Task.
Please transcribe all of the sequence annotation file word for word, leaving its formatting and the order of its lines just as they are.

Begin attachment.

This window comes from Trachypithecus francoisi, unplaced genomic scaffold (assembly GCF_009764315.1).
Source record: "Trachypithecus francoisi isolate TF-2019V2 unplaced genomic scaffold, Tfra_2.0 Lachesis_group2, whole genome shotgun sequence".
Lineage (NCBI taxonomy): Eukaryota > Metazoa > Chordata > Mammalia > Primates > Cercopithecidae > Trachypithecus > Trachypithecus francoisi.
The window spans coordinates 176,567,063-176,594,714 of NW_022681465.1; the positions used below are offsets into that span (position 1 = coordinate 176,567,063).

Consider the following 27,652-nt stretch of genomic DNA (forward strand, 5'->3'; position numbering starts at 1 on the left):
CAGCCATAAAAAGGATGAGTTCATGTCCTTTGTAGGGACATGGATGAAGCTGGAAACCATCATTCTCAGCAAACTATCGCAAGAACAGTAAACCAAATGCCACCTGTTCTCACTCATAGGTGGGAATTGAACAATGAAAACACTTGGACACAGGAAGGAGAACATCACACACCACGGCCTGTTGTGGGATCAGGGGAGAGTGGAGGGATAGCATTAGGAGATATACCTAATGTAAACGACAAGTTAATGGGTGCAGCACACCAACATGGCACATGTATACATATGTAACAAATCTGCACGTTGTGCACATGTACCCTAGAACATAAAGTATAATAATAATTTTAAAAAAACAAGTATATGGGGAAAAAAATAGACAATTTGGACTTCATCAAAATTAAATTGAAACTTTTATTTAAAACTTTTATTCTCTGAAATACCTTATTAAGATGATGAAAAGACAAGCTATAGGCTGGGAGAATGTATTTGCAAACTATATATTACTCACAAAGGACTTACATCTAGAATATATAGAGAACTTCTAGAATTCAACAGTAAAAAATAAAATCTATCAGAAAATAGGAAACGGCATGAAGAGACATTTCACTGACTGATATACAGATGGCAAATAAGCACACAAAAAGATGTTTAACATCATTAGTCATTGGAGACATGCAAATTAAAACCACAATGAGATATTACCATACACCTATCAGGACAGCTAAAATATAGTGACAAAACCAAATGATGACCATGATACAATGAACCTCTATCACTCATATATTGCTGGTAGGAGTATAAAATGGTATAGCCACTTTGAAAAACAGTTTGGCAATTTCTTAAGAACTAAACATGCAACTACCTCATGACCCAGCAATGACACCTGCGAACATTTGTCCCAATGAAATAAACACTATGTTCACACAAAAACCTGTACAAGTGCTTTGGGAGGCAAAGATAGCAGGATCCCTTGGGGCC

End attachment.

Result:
This window comes from Trachypithecus francoisi, unplaced genomic scaffold (assembly GCF_009764315.1).
Source record: "Trachypithecus francoisi isolate TF-2019V2 unplaced genomic scaffold, Tfra_2.0 Lachesis_group2, whole genome shotgun sequence".
Lineage (NCBI taxonomy): Eukaryota > Metazoa > Chordata > Mammalia > Primates > Cercopithecidae > Trachypithecus > Trachypithecus francoisi.
The window spans coordinates 176,567,063-176,594,714 of NW_022681465.1; the positions used below are offsets into that span (position 1 = coordinate 176,567,063).

Consider the following 27,652-nt stretch of genomic DNA (forward strand, 5'->3'; position numbering starts at 1 on the left):
CAGCCATAAAAAGGATGAGTTCATGTCCTTTGTAGGGACATGGATGAAGCTGGAAACCATCATTCTCAGCAAACTATCGCAAGAACAGTAAACCAAATGCCACCTGTTCTCACTCATAGGTGGGAATTGAACAATGAAAACACTTGGACACAGGAAGGAGAACATCACACACCACGGCCTGTTGTGGGATCAGGGGAGAGTGGAGGGATAGCATTAGGAGATATACCTAATGTAAACGACAAGTTAATGGGTGCAGCACACCAACATGGCACATGTATACATATGTAACAAATCTGCACGTTGTGCACATGTACCCTAGAACATAAAGTATAATAATAATTTTAAAAAAACAAGTATATGGGGAAAAAAATAGACAATTTGGACTTCATCAAAATTAAATTGAAACTTTTATTTAAAACTTTTATTCTCTGAAATACCTTATTAAGATGATGAAAAGACAAGCTATAGGCTGGGAGAATGTATTTGCAAACTATATATTACTCACAAAGGACTTACATCTAGAATATATAGAGAACTTCTAGAATTCAACAGTAAAAAATAAAATCTATCAGAAAATAGGAAACGGCATGAAGAGACATTTCACTGACTGATATACAGATGGCAAATAAGCACACAAAAAGATGTTTAACATCATTAGTCATTGGAGACATGCAAATTAAAACCACAATGAGATATTACCATACACCTATCAGGACAGCTAAAATATAGTGACAAAACCAAATGATGACCATGATACAATGAACCTCTATCACTCATATATTGCTGGTAGGAGTATAAAATGGTATAGCCACTTTGAAAAACAGTTTGGCAATTTCTTAAGAACTAAACATGCAACTACCTCATGACCCAGCAATGACACCTGCGAACATTTGTCCCAATGAAATAAACACTATGTTCACACAAAAACCTGTACAAGTGCTTTGGGAGGCAAAGATAGCAGGATCCCTTGGGGCC